Summer Olympics History: Top Ten Americans Before World War II

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2016 Summer Olympics: Can the U.S. Maintain Its Dominance in Men's Swimming?
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2016 Summer Olympics: Can the U.S. Maintain Its Dominance in Men's Swimming?

EARLY SUMMER OLYMPICS HISTORY

The U.S. was the most successful nation at the ten Summer Olympic Games held between 1896-1936, finishing at the top of the medal standings on seven occasions.

The Summer Games held before World War I were hampered by haphazard organization, poor facilities, myriad changes in the sports contested and their rules, as well as hardships endured by many athletes due to the transportation available a century ago.

With the resumption of the Summer Games following World War I in 1920, the aforementioned problems were gradually improved upon, resulting in more countries participating and better competition overall. Also, the opportunites for women to compete improved-slowly, but surely-through the 1920s and '30s.

The following list includes brief profiles of ten great American Olympians of the era:

Babe Didrikson: An incredible all-around athlete who was a pioneer in women's sports, Didrikson won three track and field medals at the 1932 Olympics, with two golds. Among her other accomplishments in sports was a tremendous career in professional golf.

Ray Ewry: An oft-overlooked Olympic star, Ewry was simply the greatest competitor in jumping events a century ago, and remains to this day one of the most decorated Olympians. He was the winner of a combined 10 gold medals at the three Olympics spanning 1900-08. Put simply, Ewry was every bit as dominant in his events as modern-day greats like Michael Phelps and Usain Bolt have been in theirs.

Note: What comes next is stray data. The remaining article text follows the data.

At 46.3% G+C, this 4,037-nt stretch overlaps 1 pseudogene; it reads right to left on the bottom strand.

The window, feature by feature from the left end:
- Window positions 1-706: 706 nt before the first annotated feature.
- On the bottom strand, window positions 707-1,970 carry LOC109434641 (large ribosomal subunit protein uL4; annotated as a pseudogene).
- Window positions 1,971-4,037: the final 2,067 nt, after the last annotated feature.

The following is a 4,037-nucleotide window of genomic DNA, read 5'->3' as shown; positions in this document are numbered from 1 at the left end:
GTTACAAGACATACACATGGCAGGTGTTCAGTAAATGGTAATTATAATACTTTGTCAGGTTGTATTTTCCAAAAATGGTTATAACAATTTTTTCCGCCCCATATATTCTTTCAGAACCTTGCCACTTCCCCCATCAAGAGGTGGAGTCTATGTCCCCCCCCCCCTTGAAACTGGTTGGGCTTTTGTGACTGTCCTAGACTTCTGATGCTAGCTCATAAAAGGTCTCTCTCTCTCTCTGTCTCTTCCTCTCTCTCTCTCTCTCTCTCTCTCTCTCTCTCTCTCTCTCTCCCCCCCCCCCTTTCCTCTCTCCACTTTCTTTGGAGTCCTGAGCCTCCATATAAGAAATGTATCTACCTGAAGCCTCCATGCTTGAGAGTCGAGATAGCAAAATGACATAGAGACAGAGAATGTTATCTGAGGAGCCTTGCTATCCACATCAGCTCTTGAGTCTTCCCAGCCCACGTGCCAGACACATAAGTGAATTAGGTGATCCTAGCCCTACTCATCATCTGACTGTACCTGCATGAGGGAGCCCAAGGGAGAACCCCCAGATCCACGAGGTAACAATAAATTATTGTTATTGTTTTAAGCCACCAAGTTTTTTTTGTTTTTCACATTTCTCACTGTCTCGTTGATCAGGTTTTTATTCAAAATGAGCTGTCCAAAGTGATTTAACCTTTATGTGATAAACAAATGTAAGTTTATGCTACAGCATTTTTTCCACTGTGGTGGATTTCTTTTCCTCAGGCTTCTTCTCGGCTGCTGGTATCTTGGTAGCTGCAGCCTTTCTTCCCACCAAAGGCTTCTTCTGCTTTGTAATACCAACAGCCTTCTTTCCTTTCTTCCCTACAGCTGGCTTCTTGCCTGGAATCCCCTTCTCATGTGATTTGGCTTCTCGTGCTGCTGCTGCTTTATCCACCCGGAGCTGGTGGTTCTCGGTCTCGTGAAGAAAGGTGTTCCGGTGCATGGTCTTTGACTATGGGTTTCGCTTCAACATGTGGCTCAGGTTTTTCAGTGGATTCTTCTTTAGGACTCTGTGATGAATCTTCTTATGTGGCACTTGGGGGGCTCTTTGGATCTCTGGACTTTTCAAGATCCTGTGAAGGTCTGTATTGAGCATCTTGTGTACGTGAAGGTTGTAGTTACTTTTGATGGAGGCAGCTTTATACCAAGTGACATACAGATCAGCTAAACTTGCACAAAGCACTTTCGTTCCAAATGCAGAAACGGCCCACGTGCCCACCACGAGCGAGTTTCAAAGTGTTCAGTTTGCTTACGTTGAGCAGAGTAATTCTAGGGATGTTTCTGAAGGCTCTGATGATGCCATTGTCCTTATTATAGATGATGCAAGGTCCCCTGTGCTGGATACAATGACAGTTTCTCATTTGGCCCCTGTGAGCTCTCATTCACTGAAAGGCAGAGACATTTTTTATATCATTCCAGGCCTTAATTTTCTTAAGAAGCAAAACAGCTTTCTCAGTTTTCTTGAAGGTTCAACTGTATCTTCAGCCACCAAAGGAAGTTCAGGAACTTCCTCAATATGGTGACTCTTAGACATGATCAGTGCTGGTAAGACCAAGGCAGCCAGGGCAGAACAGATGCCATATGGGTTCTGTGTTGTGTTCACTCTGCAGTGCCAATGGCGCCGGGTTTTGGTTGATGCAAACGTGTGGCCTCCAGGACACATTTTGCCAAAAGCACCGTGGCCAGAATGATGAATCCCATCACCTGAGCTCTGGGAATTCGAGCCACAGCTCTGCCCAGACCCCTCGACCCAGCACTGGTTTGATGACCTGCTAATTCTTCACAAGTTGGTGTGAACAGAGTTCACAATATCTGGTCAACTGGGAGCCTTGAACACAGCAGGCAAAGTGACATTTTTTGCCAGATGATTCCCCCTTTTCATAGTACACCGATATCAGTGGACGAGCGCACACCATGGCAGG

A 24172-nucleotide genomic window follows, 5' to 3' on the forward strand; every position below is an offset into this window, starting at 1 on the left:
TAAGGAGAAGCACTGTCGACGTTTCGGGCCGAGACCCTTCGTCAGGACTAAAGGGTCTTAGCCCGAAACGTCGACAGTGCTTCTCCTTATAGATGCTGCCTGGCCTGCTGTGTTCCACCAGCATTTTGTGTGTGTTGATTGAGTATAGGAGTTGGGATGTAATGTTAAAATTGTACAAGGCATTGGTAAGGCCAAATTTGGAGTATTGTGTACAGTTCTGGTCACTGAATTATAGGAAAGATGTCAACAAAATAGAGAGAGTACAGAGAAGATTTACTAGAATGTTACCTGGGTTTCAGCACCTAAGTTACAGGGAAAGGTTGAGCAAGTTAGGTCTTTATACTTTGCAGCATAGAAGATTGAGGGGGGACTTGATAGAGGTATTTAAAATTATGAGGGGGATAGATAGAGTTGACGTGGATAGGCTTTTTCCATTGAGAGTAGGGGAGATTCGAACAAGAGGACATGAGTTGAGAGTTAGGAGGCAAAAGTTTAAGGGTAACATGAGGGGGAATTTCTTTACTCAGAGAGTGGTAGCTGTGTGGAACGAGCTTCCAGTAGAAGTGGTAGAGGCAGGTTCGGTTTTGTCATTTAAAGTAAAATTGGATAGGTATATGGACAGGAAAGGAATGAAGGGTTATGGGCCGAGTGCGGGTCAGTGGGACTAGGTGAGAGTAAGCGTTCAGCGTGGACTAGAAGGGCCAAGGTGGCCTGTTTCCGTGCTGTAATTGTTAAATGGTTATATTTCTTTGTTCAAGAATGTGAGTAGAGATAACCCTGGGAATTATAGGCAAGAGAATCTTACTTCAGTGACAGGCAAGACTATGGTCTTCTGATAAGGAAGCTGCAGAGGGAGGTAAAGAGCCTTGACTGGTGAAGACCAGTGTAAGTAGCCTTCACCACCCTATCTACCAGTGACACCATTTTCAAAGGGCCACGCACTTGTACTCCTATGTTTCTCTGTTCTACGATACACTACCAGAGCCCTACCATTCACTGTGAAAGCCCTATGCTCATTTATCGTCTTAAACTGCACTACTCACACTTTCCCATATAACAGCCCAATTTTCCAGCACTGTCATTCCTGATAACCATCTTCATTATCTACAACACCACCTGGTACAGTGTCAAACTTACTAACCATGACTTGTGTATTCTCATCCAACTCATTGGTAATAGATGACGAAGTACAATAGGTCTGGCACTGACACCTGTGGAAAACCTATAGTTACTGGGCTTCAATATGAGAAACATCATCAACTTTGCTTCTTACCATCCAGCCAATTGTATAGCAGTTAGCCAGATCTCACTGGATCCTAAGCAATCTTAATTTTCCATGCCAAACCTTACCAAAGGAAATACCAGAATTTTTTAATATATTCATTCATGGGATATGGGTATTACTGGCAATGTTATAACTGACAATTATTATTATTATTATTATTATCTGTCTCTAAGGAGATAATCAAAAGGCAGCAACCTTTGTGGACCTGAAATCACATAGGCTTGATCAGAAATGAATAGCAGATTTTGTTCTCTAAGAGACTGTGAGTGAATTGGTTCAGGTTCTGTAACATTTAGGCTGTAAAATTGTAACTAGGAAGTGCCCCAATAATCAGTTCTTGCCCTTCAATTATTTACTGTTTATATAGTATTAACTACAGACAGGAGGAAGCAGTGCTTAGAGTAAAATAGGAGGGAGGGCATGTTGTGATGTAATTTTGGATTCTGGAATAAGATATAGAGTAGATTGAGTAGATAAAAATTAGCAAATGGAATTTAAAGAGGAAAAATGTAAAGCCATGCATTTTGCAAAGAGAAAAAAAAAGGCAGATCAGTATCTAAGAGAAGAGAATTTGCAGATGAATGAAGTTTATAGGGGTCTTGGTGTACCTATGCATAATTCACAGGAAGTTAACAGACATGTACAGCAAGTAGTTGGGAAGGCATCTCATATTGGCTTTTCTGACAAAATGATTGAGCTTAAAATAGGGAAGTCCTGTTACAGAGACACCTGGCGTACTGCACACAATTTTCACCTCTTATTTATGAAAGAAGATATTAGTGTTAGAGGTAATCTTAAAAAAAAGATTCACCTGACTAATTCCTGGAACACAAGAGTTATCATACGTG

Duke Kahanamoku: The Hawaiian legend excelled at many water sports, including surfing and swimming. At three Olympics encompassing a dozen years from 1912 to 1924, Kahanamoku had five podium finishes in freestyle swimming events, including three golds.

Alvin Kraenzlein: Kraenzlein was a track star for the U.S. at the 1900 Olympics in Paris. He was victorious in the now-discontinued 60 meters and 200-meter hurdles, as well as the 110-meter hurdles and the long jump. His long jump title, however, has always been controversial.

Jesse Owens: Even casual sports fans are aware of the achievements of Jesse Owens in 1936 at the Berlin Olympics. Owens rocketed down the track to record titles in the 100 and 200 meters, led the U.S. to the 4x100 meter relay gold, and capped off a remarkable Games with gold in the long jump.

Dorothy Poynton: Poynton had a long, illustrious Olympic career in diving. Competing at three straight Summer Games from 1928 to 1936, she captured consecutive 10-meter platform golds in '32 and '36, among her four total medals.

Betty Robinson: Robinson was America's star on the track in women's sprint events from the late 1920s through the 1936 Olympics. Although life-threatening injuries from an accident forced her to miss the 1932 Olympics, she still earned three medals, with two golds.

Jim Thorpe: A star in baseball and football, Thorpe also ranks as one of the top Olympians for the U.S. by virtue of gold-medal performances in the decathlon and pentathlon in 1912. An excellent biography of his life can be found at this site.

Eddie Tolan: Several years prior to the exploits of Jesse Owens in Berlin, Tolan was the best for the U.S. on the track in the 100 and 200 meters. He won gold in both events at the 1932 Olympics in Los Angeles.

Johnny Weissmuller: Weissmuller was the top Olympic performer in freestyle swimming in the 1920s, as he earned five gold medals between the 1924 and 1928 Olympics. He parlayed his success in the swimming pool into a lucrative career on the Hollywood silver screen for decades.

Patrick Hattman covered the London Games for the Yahoo! Contributor Network. He is already looking forward to the 2014 Winter Games in Sochi, Russia.

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